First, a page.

Building an accessory program is a great idea if your training isn't well balanced or if you have specific goals that aren't being met. This article is the final part of a series all about how to build and implement accessory programs for functional training like...

Unilateral exercises: accessory programming part 5

Functional training programs are intended to make your body move well as a whole, not just as individual parts. Unfortunately many programs still lack movements that are helpful in sport and in life.  Adding unilateral exercises into your training with accessory...

Lateral movements: accessory programming part 4

Functional training programs are intended to make your body move well as a whole, not just as individual parts. Unfortunately many programs still lack movements that are helpful in sport and in life.  Adding lateral movements into your training with accessory programs...

Horizontal Pulling Movements – accessory programming part 3

Functional fitness programming often has a great deal of pulling movements.  Unfortunately programs like Crossfit neglect horizontal pulling in favor of vertical pulling.  For this reason, we recommend adding horizontal pulls to your accessory programming. To learn...

Rotation exercises – crossfit accessory programming part 2

Rotation exercises are key to generating power in movements like throwing or swinging and they also play an important role in muscle balance and healthy joint mechanics.  Unfortunately, they are often missing from many functional fitness programs like Crossfit.  If...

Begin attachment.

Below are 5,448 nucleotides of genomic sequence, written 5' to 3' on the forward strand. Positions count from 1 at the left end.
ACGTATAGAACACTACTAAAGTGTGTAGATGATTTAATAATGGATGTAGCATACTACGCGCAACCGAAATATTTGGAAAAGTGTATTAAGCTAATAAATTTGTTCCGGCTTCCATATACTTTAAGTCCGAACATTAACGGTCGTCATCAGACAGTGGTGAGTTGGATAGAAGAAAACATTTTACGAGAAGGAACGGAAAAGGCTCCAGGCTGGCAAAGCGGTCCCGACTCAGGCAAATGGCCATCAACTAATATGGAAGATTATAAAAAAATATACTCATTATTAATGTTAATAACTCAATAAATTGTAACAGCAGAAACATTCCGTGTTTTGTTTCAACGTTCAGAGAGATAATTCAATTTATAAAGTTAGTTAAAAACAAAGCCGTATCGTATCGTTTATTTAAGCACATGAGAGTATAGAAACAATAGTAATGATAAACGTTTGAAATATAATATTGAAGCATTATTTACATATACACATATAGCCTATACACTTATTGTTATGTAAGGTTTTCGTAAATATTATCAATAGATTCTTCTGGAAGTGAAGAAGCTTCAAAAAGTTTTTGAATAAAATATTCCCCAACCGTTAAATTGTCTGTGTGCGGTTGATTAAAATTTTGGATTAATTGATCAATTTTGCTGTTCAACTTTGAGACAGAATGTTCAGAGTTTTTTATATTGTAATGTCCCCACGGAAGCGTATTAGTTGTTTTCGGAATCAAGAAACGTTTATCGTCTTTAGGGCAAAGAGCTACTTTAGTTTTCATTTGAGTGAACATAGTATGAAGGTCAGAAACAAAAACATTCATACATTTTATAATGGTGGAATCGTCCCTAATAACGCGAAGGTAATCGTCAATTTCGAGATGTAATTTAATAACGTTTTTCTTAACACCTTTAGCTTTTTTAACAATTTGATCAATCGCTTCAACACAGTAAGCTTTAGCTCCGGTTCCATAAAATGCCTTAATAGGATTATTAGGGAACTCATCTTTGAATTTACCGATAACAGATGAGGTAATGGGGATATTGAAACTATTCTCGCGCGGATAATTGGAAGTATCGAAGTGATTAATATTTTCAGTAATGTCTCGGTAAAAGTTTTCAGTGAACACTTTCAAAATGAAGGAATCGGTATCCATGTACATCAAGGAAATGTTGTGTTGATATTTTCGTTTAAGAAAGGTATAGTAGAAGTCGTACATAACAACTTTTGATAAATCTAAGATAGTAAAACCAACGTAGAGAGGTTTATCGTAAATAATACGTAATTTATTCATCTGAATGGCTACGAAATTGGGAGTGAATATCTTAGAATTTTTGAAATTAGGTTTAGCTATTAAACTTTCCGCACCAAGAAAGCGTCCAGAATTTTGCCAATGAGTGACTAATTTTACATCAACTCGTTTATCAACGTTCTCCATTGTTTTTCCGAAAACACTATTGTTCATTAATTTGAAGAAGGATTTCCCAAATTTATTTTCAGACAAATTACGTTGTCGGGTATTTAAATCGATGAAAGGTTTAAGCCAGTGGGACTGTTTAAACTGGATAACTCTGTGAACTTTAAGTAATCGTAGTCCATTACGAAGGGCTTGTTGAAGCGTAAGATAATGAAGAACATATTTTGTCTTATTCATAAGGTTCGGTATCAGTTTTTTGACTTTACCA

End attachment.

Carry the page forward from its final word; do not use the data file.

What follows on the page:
Anti-Rotation Exercises: Accessory Programming Part 1

Crossfit is a constantly varied fitness program that focuses on intense functional movements but it lacks some that may help you stay healthy. This post will help you learn how to program anti-rotation exercises into your accessory programs for Crossfit. Doing this...

The best mobility programs use these elements

Just like a diet needs a caloric deficit to make you lose weight, a mobility program needs certain things in order to help you move better.  In this article we will explore the top 5 things that the most effective mobility programs should have to be as effective as...

Banded Ankle Mobilization: Improve your ankle mobility

Banded ankle mobility mobilizations are simple and effective drills you can use to improve ankle range of motion.  Most of us could use more ankle mobility, especially those of us who sit most of the day and then try to train functional exercises like the squat....

Thoracic Extension Mobility: The Ultimate How To Post

Thoracic spine extension is a crucial spinal movement that is required for shoulder, neck, and low back health as well as athletic performance. In this article, I will discuss what thoracic mobility is, how to assess thoracic mobility, and what thoracic mobility...

Push Pull Ratio: Prevent Shoulder Injuries

What is a push-pull ratio? The push-pull ratio can help prevent shoulder injuries by helping you maintain a balance in the muscles around the shoulder girdle. It is exactly as it sounds- a ratio between how many pushes you are doing compared to how many pulls you are...

Follow Us On Social